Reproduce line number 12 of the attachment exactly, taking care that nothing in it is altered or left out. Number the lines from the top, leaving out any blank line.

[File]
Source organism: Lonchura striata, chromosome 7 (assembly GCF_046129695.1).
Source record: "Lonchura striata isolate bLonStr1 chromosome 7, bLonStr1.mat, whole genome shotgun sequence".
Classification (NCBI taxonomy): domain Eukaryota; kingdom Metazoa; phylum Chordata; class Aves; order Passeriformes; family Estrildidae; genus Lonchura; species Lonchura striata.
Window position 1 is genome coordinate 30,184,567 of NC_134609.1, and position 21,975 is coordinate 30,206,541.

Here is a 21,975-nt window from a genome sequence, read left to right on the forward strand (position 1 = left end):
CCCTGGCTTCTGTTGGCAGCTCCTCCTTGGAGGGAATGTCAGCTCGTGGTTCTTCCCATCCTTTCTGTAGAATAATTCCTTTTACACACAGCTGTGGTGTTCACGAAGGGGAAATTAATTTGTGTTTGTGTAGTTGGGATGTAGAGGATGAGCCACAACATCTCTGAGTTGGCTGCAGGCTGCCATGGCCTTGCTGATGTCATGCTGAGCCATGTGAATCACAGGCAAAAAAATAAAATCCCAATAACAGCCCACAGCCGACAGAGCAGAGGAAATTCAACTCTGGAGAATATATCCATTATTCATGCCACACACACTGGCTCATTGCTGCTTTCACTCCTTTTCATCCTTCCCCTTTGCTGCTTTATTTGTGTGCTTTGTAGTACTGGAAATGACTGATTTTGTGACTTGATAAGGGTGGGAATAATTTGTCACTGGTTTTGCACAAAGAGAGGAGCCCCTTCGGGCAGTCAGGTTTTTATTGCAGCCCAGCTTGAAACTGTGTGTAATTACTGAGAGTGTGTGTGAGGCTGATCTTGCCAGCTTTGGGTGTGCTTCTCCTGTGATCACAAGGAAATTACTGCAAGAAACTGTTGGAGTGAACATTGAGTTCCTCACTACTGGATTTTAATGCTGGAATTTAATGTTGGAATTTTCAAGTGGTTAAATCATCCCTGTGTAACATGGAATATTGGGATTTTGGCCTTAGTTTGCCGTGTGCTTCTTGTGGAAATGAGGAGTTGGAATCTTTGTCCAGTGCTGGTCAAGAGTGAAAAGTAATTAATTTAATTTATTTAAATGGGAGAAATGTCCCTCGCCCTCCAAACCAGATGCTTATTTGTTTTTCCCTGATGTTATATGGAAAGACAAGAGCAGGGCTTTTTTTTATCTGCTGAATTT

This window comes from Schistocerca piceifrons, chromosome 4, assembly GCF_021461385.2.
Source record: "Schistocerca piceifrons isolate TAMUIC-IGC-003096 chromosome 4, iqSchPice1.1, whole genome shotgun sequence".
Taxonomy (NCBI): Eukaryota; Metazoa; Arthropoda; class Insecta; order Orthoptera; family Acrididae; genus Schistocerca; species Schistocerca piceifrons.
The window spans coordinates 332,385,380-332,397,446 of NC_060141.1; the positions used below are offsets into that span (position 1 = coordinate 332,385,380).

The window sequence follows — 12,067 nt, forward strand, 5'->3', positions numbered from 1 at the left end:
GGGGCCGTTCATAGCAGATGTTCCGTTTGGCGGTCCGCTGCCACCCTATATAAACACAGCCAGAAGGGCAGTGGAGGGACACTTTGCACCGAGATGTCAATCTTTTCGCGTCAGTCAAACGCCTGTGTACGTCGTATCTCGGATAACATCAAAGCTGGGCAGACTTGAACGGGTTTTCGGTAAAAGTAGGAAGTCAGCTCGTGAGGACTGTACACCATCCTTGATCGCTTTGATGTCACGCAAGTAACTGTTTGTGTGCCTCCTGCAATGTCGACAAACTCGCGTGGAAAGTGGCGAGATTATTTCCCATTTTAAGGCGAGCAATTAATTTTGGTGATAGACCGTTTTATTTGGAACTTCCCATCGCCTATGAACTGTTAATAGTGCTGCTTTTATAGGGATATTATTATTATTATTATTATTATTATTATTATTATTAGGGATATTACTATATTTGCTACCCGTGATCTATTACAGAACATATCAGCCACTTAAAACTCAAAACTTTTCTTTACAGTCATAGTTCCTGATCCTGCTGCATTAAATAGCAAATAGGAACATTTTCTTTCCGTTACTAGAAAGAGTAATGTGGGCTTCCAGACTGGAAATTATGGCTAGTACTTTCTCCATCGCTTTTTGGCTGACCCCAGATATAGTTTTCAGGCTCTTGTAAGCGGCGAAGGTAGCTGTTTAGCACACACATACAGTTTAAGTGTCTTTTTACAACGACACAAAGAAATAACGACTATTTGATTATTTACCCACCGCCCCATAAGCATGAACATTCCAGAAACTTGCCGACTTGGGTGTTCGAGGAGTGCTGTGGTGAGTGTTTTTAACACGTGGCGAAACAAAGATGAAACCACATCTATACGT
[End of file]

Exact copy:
GGGGCCGTTCATAGCAGATGTTCCGTTTGGCGGTCCGCTGCCACCCTATATAAACACAGCCAGAAGGGCAGTGGAGGGACACTTTGCACCGAGATGTCAATCTTTTCGCGTCAGTCAAACGCCTGTGTACGTCGTATCTCGGATAACATCAAAGCTGGGCAGACTTGAACGGGTTTTCGGTAAAAGTAGGAAGTCAGCTCGTGAGGACTGTACACCATCCTTGATCGCTTTGATGTCACGCAAGTAACTGTTTGTGTGCCTCCTGCAATGTCGACAAACTCGCGTGGAAAGTGGCGAGATTATTTCCCATTTTAAGGCGAGCAATTAATTTTGGTGATAGACCGTTTTATTTGGAACTTCCCATCGCCTATGAACTGTTAATAGTGCTGCTTTTATAGGGATATTATTATTATTATTATTATTATTATTATTATTATTAGGGATATTACTATATTTGCTACCCGTGATCTATTACAGAACATATCAGCCACTTAAAACTCAAAACTTTTCTTTACAGTCATAGTTCCTGATCCTGCTGCATTAAATAGCAAATAGGAACATTTTCTTTCCGTTACTAGAAAGAGTAATGTGGGCTTCCAGACTGGAAATTATGGCTAGTACTTTCTCCATCGCTTTTTGGCTGACCCCAGATATAGTTTTCAGGCTCTTGTAAGCGGCGAAGGTAGCTGTTTAGCACACACATACAGTTTAAGTGTCTTTTTACAACGACACAAAGAAATAACGACTATTTGATTATTTACCCACCGCCCCATAAGCATGAACATTCCAGAAACTTGCCGACTTGGGTGTTCGAGGAGTGCTGTGGTGAGTGTTTTTAACACGTGGCGAAACAAAGATGAAACCACATCTATACGT